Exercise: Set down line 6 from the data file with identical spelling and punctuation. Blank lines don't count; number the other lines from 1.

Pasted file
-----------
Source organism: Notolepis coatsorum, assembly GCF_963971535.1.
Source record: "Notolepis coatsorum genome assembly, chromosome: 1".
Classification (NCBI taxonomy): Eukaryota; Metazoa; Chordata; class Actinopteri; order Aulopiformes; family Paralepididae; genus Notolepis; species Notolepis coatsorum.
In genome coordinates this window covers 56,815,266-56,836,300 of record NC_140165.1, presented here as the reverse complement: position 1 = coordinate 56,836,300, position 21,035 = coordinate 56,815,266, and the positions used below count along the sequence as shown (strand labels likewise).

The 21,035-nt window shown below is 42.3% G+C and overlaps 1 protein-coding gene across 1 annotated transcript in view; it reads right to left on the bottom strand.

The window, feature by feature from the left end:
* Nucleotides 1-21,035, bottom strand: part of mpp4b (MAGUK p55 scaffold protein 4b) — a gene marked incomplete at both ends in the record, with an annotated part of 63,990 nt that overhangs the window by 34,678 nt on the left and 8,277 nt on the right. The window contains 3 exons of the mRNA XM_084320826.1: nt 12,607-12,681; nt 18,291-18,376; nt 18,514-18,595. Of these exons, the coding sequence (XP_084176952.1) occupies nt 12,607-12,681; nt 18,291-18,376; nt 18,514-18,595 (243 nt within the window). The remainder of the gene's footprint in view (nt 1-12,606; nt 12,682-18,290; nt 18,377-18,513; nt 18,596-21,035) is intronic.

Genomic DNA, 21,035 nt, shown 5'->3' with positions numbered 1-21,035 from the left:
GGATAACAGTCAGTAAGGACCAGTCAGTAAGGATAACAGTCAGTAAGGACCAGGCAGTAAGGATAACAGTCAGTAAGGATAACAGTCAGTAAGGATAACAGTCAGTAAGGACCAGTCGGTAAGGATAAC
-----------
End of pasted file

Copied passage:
The window, feature by feature from the left end: